Queens’ jewels: the treasures of the crown

Queens’ jewels: the treasures of the crown

Present and past queens have always owned precious jewels and gems. The queen’s jewels, from crowns to engagement rings, seduce and fascinate for their beauty and great value.

Once upon a time – but also nowadays- there were queens with beautiful dresses, dwelling in great and majestic castles. These queens used to spend their time with ceremonies, fox hunting and sumptuous banquets. They often had to lead their countries in dangerous situations, taking decisions about imminent wars, or they were exiled and doomed to even worse fates. In other lucky cases, queens were loved, celebrated and appreciated for their representative role. Good queens, beautiful queens, sad princesses, cruel and overthrown queens, their fate could vary, but it was always linked to splendid and luxury jewels, so magnificent, expansive and intended to go down in history.

The crown jewels consist in a collection of different kinds of jewels, with precious gems among which the prevailing one is diamond (and who, if not it), but there are also other gems like rubies, sapphires, emeralds, pearls and others. We cannot deny that these jewels are marvelous, attractive and fascinating, despite of personal taste. Moreover, they have more than beauty, because their historic value as status symbol is very relevant, as they have been protagonists of history, for better or for worse.

Even if the better and the glory are always preferred, the historians teach that history has been different. Some royal descents had to face revolutions and wars, giving in to the rebellion, but taking their jewels with them. It happened in the case of the Romanov’s “bloody jewels”, that are so called for more or less literal reasons. After February Revolution, the Russian czars left their castle, but the tsarina Alexandra and her daughters decided not to leave, for any reasons, the jewels, sewing them to their corsets. Their collection of jewels consisted of several precious pieces owned by the dynasty for many years. Among them we can cite the beautiful diamond-and-ruby crown given to Mary Alexandrovna for her marriage in 1874. However, the jewels could not save the czars, who were arrested and executed, but they did not have time to remove the jewels form the corsets. These functioned as shields against the bullets and, at the end, the tsarina and her daughters were killed with bayonets, covering the jewels with their blood. The precious objects were destroyed as the insurgents believed they represented the corrupted and bloody reign of Romanov.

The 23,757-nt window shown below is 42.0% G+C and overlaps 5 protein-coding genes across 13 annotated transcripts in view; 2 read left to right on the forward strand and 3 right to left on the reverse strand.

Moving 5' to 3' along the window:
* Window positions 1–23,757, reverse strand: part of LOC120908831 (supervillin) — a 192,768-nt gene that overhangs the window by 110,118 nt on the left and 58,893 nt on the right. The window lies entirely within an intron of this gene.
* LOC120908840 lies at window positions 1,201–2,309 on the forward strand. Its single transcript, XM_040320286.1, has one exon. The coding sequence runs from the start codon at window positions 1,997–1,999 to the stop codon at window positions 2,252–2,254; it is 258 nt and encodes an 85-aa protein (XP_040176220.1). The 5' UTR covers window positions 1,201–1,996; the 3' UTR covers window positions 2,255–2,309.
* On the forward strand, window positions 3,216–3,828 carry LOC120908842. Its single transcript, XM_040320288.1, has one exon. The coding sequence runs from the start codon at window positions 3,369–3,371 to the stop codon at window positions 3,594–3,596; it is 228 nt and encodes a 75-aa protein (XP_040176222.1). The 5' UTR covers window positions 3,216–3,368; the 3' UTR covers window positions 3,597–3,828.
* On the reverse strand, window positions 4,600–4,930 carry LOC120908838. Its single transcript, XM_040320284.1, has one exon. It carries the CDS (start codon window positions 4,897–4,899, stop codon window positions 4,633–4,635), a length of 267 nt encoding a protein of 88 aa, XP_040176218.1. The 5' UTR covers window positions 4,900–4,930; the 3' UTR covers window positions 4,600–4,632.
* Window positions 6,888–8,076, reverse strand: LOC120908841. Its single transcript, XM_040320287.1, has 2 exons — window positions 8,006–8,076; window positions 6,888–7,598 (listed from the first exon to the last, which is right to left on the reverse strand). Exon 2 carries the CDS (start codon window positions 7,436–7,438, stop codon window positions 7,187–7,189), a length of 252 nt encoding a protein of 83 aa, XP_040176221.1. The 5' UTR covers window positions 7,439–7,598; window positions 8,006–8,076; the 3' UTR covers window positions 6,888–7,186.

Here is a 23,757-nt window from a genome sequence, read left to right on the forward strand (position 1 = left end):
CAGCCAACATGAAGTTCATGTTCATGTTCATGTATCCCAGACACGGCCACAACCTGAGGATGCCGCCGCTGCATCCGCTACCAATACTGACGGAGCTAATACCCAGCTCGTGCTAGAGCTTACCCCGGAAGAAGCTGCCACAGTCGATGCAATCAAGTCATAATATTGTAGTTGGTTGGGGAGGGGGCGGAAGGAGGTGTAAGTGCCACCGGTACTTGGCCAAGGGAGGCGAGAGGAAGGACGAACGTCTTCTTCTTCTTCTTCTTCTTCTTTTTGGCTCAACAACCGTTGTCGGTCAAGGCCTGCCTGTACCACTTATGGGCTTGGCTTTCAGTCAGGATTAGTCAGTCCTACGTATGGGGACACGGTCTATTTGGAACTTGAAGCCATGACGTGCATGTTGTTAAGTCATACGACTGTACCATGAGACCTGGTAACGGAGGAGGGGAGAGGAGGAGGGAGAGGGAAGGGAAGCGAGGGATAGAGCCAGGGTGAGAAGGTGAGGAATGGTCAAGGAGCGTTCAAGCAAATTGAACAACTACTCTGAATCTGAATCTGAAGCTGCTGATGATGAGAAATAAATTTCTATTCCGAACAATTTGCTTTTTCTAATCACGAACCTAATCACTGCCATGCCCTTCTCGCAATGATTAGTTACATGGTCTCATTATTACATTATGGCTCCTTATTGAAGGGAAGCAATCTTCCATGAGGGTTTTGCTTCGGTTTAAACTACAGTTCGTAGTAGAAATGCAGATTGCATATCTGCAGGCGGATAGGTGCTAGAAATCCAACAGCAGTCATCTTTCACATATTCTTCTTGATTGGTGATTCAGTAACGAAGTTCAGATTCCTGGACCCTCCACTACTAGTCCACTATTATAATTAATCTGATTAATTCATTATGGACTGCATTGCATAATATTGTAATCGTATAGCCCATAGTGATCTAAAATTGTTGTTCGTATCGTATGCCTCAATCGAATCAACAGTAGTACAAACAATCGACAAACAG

The fate of Romanov’s jewels exactly represents the theory of historians sustaining that, if a king is exiled and looses the crown, he will also loos his jewels, while if he menages to assert his right to the throne, the queen will wear again her jewellery. The same destiny happened to the famous French queen Marie Antoinette, guillotined after the revolution. When she arrived in Versailles, she was honored with a collection of jewels valued at 1.600.000 livres (a really high sum) that consisted in several earrings, rings, necklaces and diadems manly with the her preferred gems: diamonds. These jewels were stolen or destroyed after the end of the monarchy, but some of them reached present time, such as the famous diamond chest-ring that contains some hair of the queen herself. The love of Marie Antoinette for luxury and splendor is well known, so that we can image how wonderful her treasures were, royal jewels that could make us…loose the head.